Golf TV ratings matter — except when they don’t. How it all works
It’s unlikely Winston Churchill ever had the misfortune of thinking deeply about sports television ratings, but it’s not hard to presume what his opinion would be about them.
“Democracy is the worst form of government,” Churchill famously once posited. “Except for all of the other ones that have been tried.”
Golf TV ratings aren’t much different — unquestionably an inaccurate toll of the sport’s health … and yet its most prominent barometer. A necessary evil.
On Tuesday, ratings once again surged into the forefront of the golf world when CBS announced its broadcast of Sunday’s eight-hole playoff between Kramer Hickok and Harris English produced the highest ratings of any Travelers Championship broadcast in 19 years. But what those numbers mean — and whether they’re worth listening to — is becoming increasingly difficult to understand.
With growing frequency, sports fans (in golf and elsewhere) are flocking to the internet to discuss the implication of TV ratings. Yet discussions that make meaning of the numbers have grown increasingly rare. That is, in some ways, by design.
Measuring the full scope of a live television audience has always been impossible. Even if you could access every show watched by every single television in America, you’d still only be able to tell half the story. How many people were in the room? And for how long? Moreover, how many were actually watching the TV?
Enter: Nielsen, a research company which spent a half-century recruiting a small subsection of the population to record their viewing habits with the goal of forming a representative picture of the overall viewing audience. The composite score of every participant’s viewing habits is the “Nielsen rating,” whereby most TV ratings are calculated.
But even Nielsen ratings have blind spots: what happens when a “Nielsen household” watches a program at a friend’s house? Or goes to a bar for a game? What if the representative sample collected by Nielsen isn’t accurately representative of the overall population?
The proliferation of streaming platforms has only served to muddy the process further. Nielsen does collect some streaming data, but often does not include those numbers as part of its overall score.
That’s to say nothing of the primary issue associated with Nielsen ratings: They provide the information, but not the necessary context for understanding it. Often, the job of “telling the ratings story” is left to executives and public relations teams who craft flowery narratives for their respective networks.
Still, TV ratings are an emerging interest among sports fans. And frankly, why wouldn’t they be? Television rights deals are the lifeblood of professional sports, responsible for billions in revenue for leagues every year. While plenty more than television audience size goes into the valuation behind a media rights deal — advertising, marketing opportunities and target demographics each play key roles — it’s certainly good news when numbers are trending in the right direction.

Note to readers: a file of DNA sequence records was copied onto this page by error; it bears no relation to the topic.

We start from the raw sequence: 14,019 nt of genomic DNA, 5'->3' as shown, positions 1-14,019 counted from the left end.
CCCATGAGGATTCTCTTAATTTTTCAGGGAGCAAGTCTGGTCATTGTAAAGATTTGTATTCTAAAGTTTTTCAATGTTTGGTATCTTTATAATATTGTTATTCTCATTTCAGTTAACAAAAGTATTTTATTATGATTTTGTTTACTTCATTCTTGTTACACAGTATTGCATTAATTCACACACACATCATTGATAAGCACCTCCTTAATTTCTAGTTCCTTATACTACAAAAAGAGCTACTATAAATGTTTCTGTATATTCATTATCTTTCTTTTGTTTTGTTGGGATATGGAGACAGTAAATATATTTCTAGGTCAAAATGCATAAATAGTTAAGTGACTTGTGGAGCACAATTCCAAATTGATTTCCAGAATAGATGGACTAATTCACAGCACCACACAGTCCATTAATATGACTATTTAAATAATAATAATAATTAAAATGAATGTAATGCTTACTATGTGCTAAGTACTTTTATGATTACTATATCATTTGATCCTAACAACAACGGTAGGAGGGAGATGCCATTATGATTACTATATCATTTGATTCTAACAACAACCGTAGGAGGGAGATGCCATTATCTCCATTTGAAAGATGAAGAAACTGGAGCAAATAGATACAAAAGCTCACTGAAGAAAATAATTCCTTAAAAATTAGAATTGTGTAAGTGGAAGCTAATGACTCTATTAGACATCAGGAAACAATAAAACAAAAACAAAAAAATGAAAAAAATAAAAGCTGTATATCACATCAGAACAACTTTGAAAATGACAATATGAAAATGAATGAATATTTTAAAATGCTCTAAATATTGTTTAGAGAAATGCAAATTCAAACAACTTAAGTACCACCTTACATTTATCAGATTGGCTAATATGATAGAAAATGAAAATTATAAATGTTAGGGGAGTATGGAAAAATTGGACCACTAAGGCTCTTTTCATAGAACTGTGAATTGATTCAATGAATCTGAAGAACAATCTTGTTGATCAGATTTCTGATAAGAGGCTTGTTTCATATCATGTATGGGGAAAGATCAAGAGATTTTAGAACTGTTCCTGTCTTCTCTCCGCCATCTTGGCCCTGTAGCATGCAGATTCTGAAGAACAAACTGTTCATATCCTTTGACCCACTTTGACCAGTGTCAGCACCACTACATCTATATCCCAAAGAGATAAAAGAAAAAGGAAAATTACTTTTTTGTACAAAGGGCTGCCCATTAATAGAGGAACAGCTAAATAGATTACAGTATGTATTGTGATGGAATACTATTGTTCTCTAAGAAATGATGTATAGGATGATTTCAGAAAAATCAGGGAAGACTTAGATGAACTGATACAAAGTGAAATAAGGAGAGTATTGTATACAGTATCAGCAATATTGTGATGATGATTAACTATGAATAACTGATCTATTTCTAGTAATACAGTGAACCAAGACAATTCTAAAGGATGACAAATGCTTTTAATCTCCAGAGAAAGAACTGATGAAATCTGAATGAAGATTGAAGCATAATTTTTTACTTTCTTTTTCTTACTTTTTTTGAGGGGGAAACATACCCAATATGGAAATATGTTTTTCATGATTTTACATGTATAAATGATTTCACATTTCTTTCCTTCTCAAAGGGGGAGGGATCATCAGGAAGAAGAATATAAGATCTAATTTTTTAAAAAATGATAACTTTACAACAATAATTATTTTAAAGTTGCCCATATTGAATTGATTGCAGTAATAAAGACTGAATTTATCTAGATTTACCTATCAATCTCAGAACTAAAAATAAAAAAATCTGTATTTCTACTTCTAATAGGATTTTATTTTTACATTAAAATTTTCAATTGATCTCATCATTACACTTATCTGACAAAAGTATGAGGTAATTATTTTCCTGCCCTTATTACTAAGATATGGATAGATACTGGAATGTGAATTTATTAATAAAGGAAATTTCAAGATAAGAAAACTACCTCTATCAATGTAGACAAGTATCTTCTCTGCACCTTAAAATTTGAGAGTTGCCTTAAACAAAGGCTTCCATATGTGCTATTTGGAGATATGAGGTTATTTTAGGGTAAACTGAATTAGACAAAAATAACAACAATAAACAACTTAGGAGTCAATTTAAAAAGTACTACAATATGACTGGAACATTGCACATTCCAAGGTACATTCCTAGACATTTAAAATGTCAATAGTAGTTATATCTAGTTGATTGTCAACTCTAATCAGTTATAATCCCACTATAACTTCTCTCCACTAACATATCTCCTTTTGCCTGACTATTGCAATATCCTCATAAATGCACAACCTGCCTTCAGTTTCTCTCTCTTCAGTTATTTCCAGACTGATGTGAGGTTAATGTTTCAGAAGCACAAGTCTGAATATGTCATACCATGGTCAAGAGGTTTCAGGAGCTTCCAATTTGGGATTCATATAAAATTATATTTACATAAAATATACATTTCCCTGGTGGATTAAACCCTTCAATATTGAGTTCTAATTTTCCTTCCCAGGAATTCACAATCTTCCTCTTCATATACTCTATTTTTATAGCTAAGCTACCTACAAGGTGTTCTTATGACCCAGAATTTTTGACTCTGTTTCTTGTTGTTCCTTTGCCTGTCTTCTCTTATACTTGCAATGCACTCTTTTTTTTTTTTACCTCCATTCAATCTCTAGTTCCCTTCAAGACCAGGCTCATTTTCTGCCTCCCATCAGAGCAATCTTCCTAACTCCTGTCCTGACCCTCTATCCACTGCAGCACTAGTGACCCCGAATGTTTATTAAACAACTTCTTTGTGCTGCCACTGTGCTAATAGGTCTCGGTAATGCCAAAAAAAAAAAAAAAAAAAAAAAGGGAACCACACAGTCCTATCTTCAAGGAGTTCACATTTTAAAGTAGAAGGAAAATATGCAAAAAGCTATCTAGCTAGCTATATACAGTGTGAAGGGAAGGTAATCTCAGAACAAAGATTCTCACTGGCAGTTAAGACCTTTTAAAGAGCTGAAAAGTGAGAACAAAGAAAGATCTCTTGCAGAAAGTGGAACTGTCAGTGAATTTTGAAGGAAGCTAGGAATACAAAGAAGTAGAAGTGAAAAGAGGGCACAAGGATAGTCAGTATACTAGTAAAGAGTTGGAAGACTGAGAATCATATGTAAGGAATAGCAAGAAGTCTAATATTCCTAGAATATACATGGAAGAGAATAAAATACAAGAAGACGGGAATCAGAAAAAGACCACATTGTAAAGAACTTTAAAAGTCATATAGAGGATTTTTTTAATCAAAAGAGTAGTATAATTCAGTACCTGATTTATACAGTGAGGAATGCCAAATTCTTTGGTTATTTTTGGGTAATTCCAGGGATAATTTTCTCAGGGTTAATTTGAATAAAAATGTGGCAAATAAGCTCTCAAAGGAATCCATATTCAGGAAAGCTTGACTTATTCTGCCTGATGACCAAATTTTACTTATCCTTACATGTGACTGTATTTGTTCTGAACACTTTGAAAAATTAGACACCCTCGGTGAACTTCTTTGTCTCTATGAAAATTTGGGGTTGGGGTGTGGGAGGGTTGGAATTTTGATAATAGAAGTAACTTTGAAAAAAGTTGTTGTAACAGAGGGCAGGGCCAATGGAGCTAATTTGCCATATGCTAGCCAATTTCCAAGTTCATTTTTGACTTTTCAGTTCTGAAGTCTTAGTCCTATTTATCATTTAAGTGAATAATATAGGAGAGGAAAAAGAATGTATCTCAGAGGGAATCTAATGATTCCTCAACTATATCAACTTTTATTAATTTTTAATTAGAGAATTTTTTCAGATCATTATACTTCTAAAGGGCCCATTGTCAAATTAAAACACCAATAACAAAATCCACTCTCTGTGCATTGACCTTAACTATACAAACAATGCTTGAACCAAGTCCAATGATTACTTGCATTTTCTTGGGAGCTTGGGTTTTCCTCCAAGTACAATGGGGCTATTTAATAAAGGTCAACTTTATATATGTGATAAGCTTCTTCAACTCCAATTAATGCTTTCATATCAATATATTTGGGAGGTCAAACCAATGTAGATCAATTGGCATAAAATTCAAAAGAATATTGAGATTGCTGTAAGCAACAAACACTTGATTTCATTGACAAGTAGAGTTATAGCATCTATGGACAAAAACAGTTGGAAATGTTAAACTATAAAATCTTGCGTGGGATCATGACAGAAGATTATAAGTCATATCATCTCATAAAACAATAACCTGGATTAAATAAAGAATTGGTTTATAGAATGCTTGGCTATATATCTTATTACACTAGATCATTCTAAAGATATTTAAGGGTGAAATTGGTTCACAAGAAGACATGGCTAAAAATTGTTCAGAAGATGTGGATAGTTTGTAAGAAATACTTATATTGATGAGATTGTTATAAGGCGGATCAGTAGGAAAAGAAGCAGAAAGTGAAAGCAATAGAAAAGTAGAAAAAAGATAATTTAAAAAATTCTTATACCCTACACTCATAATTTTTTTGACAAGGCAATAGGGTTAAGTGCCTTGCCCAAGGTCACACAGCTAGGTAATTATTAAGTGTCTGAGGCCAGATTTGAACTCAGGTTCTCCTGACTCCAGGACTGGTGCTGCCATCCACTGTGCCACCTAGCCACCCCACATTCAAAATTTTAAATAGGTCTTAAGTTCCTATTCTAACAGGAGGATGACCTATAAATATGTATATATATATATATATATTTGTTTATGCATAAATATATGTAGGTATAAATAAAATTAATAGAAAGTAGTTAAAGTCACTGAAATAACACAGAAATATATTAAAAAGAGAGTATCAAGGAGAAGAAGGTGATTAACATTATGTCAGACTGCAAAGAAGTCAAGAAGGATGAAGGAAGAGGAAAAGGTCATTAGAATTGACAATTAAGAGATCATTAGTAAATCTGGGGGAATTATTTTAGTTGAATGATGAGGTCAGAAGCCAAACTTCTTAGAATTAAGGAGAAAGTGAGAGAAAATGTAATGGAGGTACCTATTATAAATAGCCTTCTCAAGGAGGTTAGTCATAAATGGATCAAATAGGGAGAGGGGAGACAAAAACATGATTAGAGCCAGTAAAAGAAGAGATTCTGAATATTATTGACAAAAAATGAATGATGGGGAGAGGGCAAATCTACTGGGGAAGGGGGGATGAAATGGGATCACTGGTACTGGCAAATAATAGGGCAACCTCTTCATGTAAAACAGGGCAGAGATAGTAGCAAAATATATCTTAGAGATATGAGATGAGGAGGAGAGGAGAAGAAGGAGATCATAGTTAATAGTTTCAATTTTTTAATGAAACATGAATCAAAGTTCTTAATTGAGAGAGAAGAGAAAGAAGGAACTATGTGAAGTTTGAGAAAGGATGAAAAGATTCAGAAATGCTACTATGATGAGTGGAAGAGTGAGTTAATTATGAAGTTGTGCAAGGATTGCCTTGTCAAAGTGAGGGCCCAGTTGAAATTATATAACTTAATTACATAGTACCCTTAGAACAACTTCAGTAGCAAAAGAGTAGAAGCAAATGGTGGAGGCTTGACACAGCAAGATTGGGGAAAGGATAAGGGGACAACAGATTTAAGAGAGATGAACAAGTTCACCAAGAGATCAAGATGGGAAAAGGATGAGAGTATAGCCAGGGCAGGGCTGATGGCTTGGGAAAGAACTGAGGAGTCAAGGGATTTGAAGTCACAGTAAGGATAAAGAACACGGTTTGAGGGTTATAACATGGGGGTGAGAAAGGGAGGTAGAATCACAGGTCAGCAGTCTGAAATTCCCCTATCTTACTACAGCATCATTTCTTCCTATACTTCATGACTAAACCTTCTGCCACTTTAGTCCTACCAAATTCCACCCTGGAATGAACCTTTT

But not all ratings are created equal. In fact, most are not. Take, for example, this year’s U.S. Open, which was trumpeted as the second-most-watched tournament in the last five years by NBC and a triumphant rebound after last year’s particularly weak numbers. The Open’s numbers were good news, but they were expected to be. The tournament’s return to its traditional calendar slot and a West Coast (read: primetime heavy) broadcast schedule combined to set the stage for a strong ratings performance, and NBC delivered.
The same logic works the other way, as we saw at the Masters. After a similarly rough performance at the U.S. Open last fall, ratings for golf’s first major had a softer rebound than expected in April. Some of this could be due to weakened interest in the event or to Hideki Matsuyama’s (mostly) drama-free Sunday, but a much more likely reason is that a significant chunk of the ratings shortfall came thanks to the vastness of Augusta National’s streaming offerings, which dwarf any other in golf.
The easiest way to understand trends in TV ratings is to compare large sample sizes of apples to apples, like ratings from tournaments that take place in the same venue and timeslot every year. As the Hot Mic first detailed earlier this year, the PGA Tour can take stock in the modest year-over-year gains seen in most early-season tournaments because a moderate sample size of events showed consistent viewership gains over events from the pre-Covid 2020 season. The Tour can also claim a ratings win on this year’s Travelers, though the second-longest playoff since Truman was in office likely helped spike the number of viewers.
As for the U.S. Open, the Masters, or any other once-a-year event, it’s better to compare similar samples — like peak viewership or hour-by-hour — to get a better sense of how overall interest compares to previous years. This is particularly salient as it relates to women’s golf, which is often subject to asinine broadcast rules and windows (like at last week’s KPMG Women’s PGA Championship, where the first several hours of streaming-only coverage were left behind a paywall).
In the big picture, the message for golf fans is a good one. The past 12 months have produced historic levels of play, and television ratings seem to be reflecting a modest bump in interest. As for whether those numbers point toward a historic golden era for golf television, we’ll refer back to Churchill.
“Everyone has his day, and some days last longer than others.”